This very controversial day is the one that epitomises the best and worst of Australia, with recognition of how very lucky we are to live here, how gorgeous this great land is and celebration of the diversity that exists within our shores contrasted with massive public drunkenness (the most ER visits in the year happen on Australia Day), sadness about the way Australia's indigenous population has been treated, a widespread and alarming environment ignorance (WA has already killed one shark as part of its unnecessary and gruesome cull) and widespread general ignorance. I know how lucky I am to be here - if my broken leg had happened in America, the three-month hospital stay and six-month rehab that followed would have bankrupted my family. I have access to and have taken advantage of an excellent education and enjoy weather that (as much as I bitch and moan) is very rarely extreme. But I am heartbroken by my country's treatment of asylum seekers, Australia's prime minister is a moron and governments consistently ignore the fact that this country will be one of the hardest hit by climate change. I am outraged and ashamed at how the environment is treated for example, investing in road infrastructure rather than rail or alternative methods of transport and petitioning for heritage protection of old-growth forests to be removed so that they can be destroyed.
However, despite my mixed feelings about the appropriateness of celebration on Australia Day, I love the Australia day public holiday (long weekend, woo!!). I took advantage of the extra long day off to drive to the Heide Museum of Modern Art. Heidelberg is such a weird suburb - it's closer to the city than where I live, but the extensive parklands and quiet surroundings make it feel like you're in the country, far removed from all civilisation.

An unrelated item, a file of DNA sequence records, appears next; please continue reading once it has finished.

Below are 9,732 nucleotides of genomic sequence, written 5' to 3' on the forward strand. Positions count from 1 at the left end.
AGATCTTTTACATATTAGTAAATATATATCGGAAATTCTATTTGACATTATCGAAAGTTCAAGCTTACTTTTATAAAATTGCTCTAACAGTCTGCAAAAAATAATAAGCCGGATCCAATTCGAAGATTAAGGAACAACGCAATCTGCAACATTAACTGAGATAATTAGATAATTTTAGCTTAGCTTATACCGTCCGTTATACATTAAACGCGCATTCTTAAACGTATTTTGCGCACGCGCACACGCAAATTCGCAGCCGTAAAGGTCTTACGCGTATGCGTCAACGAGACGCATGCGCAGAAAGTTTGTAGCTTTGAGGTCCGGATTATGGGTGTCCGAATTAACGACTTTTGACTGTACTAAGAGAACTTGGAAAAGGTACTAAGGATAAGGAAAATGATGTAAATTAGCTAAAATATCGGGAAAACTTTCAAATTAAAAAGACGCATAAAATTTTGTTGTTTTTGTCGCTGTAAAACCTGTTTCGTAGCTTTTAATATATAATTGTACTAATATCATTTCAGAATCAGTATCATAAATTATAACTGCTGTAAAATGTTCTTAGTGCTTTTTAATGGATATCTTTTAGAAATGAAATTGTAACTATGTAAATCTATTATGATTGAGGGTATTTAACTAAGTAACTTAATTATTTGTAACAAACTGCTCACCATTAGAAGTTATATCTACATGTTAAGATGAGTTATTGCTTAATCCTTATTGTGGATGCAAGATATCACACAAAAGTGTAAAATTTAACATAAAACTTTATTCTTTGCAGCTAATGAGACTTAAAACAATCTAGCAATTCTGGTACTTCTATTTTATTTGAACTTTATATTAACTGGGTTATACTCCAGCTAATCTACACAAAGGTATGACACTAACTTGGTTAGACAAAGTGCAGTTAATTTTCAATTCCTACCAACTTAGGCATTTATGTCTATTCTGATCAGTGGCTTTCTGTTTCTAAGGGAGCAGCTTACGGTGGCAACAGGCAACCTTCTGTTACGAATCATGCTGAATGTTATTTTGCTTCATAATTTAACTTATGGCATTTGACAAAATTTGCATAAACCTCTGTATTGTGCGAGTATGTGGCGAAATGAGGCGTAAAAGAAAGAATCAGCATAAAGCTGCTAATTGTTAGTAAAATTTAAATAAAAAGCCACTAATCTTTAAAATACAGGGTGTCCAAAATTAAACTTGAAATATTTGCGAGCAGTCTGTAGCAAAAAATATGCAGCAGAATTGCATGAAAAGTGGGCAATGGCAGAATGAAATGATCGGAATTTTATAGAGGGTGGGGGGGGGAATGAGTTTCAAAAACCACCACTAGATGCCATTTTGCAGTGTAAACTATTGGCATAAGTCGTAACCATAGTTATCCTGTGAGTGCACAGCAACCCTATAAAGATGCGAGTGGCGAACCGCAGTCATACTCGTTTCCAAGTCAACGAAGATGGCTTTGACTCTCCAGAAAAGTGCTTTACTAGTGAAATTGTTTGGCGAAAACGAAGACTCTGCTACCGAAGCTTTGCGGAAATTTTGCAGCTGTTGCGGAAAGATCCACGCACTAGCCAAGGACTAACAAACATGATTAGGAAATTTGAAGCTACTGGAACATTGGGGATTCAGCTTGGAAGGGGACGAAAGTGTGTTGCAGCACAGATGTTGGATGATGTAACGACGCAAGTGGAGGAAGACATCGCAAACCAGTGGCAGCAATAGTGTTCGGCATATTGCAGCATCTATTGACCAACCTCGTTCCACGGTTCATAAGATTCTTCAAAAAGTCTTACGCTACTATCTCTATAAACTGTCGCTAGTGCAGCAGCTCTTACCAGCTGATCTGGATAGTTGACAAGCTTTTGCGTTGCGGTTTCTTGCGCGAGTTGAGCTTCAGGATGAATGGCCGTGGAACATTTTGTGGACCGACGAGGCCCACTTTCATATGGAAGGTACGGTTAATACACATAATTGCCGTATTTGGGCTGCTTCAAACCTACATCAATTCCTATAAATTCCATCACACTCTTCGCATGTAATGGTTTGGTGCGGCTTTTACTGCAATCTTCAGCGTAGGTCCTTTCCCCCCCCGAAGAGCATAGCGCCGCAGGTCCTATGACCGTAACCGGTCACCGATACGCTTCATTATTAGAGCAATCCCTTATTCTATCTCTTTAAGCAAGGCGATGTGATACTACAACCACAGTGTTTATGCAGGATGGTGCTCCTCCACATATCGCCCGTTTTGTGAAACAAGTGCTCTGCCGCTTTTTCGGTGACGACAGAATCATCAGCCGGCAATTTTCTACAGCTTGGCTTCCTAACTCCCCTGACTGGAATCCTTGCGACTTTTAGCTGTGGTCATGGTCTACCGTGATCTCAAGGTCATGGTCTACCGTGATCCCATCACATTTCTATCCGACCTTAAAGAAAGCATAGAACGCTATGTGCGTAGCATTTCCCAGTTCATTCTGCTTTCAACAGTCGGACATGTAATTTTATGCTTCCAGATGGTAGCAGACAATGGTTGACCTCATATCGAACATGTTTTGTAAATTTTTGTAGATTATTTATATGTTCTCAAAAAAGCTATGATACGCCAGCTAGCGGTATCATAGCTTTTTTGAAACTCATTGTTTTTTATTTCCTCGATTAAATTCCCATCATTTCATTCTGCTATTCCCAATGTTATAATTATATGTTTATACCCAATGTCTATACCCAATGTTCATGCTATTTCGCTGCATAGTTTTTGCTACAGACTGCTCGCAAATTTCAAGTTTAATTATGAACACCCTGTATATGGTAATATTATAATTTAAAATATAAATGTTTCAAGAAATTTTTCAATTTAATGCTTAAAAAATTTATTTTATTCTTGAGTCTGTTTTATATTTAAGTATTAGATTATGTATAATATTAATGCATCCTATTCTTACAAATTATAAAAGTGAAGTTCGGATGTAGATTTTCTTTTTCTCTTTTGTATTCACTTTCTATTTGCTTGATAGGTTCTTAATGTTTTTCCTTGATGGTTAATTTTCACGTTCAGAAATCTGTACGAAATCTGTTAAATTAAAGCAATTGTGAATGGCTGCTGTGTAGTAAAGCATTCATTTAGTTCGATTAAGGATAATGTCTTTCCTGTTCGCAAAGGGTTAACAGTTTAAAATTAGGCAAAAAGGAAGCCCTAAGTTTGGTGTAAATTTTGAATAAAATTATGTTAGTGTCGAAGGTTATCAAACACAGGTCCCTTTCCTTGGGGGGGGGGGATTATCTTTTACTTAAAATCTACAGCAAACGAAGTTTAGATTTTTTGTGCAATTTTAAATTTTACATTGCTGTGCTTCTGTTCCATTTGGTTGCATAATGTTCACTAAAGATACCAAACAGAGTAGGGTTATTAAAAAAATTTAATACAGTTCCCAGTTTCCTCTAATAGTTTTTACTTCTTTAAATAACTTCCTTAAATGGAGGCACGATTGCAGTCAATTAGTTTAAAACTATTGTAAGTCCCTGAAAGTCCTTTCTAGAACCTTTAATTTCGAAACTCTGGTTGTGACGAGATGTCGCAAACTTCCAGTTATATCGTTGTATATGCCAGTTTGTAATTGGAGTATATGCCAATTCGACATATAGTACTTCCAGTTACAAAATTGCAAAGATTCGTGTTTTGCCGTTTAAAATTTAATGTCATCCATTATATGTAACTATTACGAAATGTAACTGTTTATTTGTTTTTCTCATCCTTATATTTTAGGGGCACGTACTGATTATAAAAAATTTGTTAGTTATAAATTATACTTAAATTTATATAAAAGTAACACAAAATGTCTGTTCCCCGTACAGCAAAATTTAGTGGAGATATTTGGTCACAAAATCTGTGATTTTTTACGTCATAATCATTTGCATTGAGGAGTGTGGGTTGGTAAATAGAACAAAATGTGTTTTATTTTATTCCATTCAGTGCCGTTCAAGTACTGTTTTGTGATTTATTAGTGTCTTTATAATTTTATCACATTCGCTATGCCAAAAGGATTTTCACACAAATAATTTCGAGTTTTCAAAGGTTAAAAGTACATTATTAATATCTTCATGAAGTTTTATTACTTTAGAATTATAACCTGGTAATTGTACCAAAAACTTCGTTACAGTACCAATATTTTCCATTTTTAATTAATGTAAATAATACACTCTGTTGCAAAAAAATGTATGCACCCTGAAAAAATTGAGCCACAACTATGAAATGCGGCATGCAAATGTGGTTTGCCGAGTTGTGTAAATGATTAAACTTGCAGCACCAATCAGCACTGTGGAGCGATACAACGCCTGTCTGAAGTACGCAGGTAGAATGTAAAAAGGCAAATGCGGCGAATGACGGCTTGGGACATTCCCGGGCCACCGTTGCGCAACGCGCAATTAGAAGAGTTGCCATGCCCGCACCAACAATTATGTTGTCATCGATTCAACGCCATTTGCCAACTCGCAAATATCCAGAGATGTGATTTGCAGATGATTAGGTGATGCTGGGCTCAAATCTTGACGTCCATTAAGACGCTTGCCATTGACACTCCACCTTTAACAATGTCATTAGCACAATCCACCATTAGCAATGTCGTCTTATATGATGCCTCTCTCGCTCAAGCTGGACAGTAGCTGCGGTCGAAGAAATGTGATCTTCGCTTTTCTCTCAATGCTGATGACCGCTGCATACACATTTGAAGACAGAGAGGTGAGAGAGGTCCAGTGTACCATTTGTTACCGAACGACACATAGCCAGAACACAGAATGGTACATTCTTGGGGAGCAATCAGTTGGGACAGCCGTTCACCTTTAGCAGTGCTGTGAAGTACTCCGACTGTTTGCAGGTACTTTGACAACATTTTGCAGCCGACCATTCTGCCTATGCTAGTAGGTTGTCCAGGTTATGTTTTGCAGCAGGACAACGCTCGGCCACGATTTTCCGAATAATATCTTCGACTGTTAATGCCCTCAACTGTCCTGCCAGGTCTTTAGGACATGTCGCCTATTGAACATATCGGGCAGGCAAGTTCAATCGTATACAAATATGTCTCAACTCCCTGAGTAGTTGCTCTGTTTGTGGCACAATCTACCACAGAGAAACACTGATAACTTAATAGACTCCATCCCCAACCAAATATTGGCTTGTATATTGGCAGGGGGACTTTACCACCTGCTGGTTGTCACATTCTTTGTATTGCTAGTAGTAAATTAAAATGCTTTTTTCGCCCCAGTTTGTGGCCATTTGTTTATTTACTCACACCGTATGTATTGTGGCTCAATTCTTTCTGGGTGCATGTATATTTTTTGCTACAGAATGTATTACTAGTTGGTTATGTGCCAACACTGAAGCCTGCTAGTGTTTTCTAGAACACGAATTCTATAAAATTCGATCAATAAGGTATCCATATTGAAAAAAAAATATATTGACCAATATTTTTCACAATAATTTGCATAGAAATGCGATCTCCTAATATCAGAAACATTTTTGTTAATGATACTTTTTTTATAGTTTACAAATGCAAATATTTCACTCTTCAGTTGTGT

But because it is still Melbourne, you can get excellent coffee there. We had very nice lunch at Cafe Vue. The food was much better at Heide than at their St Kilda branch. The coffee Sam got was one of the the cutest things I have ever seen.
Each table had a potted herb as decoration, which was lovely. The is a kitchen garden on the grounds of the museum that is used by the cafe and on the wall outside the cafe itself was a display of herbs. I am going to get some of these columns for my garden - they would be perfect for use in my tiny courtyard.
One thing I love about Heide is the story it tells. Originally an old dairy farm (the remnants still standing, as can be seen in the photo below), it was bought by Sunday and John Reed, who established a thriving art community.
Two of the galleries on the ground are actually their houses. They still feel really lived in - like, Sunday loved cats, and there was an enclosed cat run as part of the house which remains today. No cats, unfortunately, but lovely nonetheless.
Art is displayed throughout the house alongside remnants of the Reeds' lives. This is their original range and you can see above it there is mosaic of handpainted tiles, each depicting a cat in rest or play (sorry about the crap photo - it was stealth photography).
There are sculptures dotted throughout the ground in the most surprising places.
It's a really lovely place and I highly recommend it for a daytrip or as a picnic destination.